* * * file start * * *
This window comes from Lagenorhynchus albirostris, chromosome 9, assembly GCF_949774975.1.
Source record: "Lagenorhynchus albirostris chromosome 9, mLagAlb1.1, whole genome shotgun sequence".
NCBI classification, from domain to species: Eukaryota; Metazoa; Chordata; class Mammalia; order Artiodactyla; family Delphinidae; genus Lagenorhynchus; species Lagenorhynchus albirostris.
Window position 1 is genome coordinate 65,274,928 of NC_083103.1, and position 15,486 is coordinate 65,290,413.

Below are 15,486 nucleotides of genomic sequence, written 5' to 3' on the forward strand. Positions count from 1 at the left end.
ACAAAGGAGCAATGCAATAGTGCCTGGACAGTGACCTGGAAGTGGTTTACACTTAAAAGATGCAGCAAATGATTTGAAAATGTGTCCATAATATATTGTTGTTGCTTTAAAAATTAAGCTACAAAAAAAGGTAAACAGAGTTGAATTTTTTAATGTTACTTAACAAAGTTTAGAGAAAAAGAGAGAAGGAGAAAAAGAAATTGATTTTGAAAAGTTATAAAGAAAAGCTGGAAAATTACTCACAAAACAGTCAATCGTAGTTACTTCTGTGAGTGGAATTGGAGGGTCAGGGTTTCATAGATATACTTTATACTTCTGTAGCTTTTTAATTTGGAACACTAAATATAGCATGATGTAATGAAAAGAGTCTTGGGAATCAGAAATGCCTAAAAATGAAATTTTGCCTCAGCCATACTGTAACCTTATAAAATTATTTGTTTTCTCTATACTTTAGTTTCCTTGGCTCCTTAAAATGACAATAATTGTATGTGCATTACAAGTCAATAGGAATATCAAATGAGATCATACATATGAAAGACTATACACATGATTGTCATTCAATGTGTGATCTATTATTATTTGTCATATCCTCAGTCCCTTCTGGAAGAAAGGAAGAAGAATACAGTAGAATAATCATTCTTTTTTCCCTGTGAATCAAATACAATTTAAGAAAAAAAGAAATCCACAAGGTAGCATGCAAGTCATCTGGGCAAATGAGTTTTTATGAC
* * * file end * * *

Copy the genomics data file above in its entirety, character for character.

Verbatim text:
This window comes from Lagenorhynchus albirostris, chromosome 9, assembly GCF_949774975.1.
Source record: "Lagenorhynchus albirostris chromosome 9, mLagAlb1.1, whole genome shotgun sequence".
NCBI classification, from domain to species: Eukaryota; Metazoa; Chordata; class Mammalia; order Artiodactyla; family Delphinidae; genus Lagenorhynchus; species Lagenorhynchus albirostris.
Window position 1 is genome coordinate 65,274,928 of NC_083103.1, and position 15,486 is coordinate 65,290,413.

Below are 15,486 nucleotides of genomic sequence, written 5' to 3' on the forward strand. Positions count from 1 at the left end.
ACAAAGGAGCAATGCAATAGTGCCTGGACAGTGACCTGGAAGTGGTTTACACTTAAAAGATGCAGCAAATGATTTGAAAATGTGTCCATAATATATTGTTGTTGCTTTAAAAATTAAGCTACAAAAAAAGGTAAACAGAGTTGAATTTTTTAATGTTACTTAACAAAGTTTAGAGAAAAAGAGAGAAGGAGAAAAAGAAATTGATTTTGAAAAGTTATAAAGAAAAGCTGGAAAATTACTCACAAAACAGTCAATCGTAGTTACTTCTGTGAGTGGAATTGGAGGGTCAGGGTTTCATAGATATACTTTATACTTCTGTAGCTTTTTAATTTGGAACACTAAATATAGCATGATGTAATGAAAAGAGTCTTGGGAATCAGAAATGCCTAAAAATGAAATTTTGCCTCAGCCATACTGTAACCTTATAAAATTATTTGTTTTCTCTATACTTTAGTTTCCTTGGCTCCTTAAAATGACAATAATTGTATGTGCATTACAAGTCAATAGGAATATCAAATGAGATCATACATATGAAAGACTATACACATGATTGTCATTCAATGTGTGATCTATTATTATTTGTCATATCCTCAGTCCCTTCTGGAAGAAAGGAAGAAGAATACAGTAGAATAATCATTCTTTTTTCCCTGTGAATCAAATACAATTTAAGAAAAAAAGAAATCCACAAGGTAGCATGCAAGTCATCTGGGCAAATGAGTTTTTATGAC